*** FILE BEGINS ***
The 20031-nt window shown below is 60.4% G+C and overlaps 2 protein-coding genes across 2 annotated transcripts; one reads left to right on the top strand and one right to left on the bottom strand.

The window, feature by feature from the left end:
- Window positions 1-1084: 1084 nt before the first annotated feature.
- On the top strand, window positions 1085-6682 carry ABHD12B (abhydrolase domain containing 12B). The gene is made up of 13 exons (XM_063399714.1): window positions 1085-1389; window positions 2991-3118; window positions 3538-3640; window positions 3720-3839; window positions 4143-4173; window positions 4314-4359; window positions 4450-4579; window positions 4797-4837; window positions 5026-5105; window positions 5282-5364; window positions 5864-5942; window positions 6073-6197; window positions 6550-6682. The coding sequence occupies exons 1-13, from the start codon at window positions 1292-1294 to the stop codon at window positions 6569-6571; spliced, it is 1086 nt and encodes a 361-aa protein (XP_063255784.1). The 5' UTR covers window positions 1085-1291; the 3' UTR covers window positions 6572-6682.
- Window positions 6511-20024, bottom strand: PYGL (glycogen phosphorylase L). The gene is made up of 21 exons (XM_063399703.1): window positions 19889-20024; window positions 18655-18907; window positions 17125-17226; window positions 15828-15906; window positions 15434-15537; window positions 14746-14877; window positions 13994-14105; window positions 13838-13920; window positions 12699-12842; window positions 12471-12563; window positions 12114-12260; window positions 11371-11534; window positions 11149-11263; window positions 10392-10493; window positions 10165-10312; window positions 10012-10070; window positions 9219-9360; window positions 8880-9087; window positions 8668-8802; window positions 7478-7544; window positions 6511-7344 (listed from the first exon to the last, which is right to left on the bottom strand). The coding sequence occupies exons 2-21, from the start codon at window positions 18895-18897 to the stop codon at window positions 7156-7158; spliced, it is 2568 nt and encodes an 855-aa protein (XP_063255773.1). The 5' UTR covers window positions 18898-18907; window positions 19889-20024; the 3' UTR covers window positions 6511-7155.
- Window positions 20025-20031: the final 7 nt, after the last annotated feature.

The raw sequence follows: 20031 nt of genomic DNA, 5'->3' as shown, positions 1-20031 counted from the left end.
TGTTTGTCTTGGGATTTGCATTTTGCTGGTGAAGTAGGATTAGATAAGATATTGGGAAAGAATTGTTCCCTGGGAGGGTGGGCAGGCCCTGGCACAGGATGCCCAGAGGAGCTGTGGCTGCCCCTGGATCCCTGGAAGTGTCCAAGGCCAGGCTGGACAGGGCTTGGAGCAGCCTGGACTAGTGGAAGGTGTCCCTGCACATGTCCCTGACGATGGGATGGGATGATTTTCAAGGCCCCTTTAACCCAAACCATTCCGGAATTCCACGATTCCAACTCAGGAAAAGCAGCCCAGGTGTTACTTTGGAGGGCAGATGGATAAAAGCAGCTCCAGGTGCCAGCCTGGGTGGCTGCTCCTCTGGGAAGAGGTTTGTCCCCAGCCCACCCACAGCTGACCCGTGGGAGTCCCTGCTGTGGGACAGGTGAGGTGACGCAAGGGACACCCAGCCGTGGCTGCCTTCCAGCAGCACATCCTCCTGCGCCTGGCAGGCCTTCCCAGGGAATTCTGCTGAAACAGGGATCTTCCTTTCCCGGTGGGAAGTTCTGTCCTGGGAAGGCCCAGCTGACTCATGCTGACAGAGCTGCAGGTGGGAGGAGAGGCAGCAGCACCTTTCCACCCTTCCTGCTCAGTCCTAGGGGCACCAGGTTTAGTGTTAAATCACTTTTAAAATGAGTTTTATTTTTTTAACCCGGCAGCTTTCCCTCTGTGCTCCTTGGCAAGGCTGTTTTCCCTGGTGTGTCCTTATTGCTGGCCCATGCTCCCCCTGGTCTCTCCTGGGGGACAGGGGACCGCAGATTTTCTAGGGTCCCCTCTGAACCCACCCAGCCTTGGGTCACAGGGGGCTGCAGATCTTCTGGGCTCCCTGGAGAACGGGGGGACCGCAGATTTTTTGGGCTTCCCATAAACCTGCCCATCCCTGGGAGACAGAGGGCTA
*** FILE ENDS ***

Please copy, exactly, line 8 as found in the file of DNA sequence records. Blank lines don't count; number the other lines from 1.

TGTTTGTCTTGGGATTTGCATTTTGCTGGTGAAGTAGGATTAGATAAGATATTGGGAAAGAATTGTTCCCTGGGAGGGTGGGCAGGCCCTGGCACAGGATGCCCAGAGGAGCTGTGGCTGCCCCTGGATCCCTGGAAGTGTCCAAGGCCAGGCTGGACAGGGCTTGGAGCAGCCTGGACTAGTGGAAGGTGTCCCTGCACATGTCCCTGACGATGGGATGGGATGATTTTCAAGGCCCCTTTAACCCAAACCATTCCGGAATTCCACGATTCCAACTCAGGAAAAGCAGCCCAGGTGTTACTTTGGAGGGCAGATGGATAAAAGCAGCTCCAGGTGCCAGCCTGGGTGGCTGCTCCTCTGGGAAGAGGTTTGTCCCCAGCCCACCCACAGCTGACCCGTGGGAGTCCCTGCTGTGGGACAGGTGAGGTGACGCAAGGGACACCCAGCCGTGGCTGCCTTCCAGCAGCACATCCTCCTGCGCCTGGCAGGCCTTCCCAGGGAATTCTGCTGAAACAGGGATCTTCCTTTCCCGGTGGGAAGTTCTGTCCTGGGAAGGCCCAGCTGACTCATGCTGACAGAGCTGCAGGTGGGAGGAGAGGCAGCAGCACCTTTCCACCCTTCCTGCTCAGTCCTAGGGGCACCAGGTTTAGTGTTAAATCACTTTTAAAATGAGTTTTATTTTTTTAACCCGGCAGCTTTCCCTCTGTGCTCCTTGGCAAGGCTGTTTTCCCTGGTGTGTCCTTATTGCTGGCCCATGCTCCCCCTGGTCTCTCCTGGGGGACAGGGGACCGCAGATTTTCTAGGGTCCCCTCTGAACCCACCCAGCCTTGGGTCACAGGGGGCTGCAGATCTTCTGGGCTCCCTGGAGAACGGGGGGACCGCAGATTTTTTGGGCTTCCCATAAACCTGCCCATCCCTGGGAGACAGAGGGCTA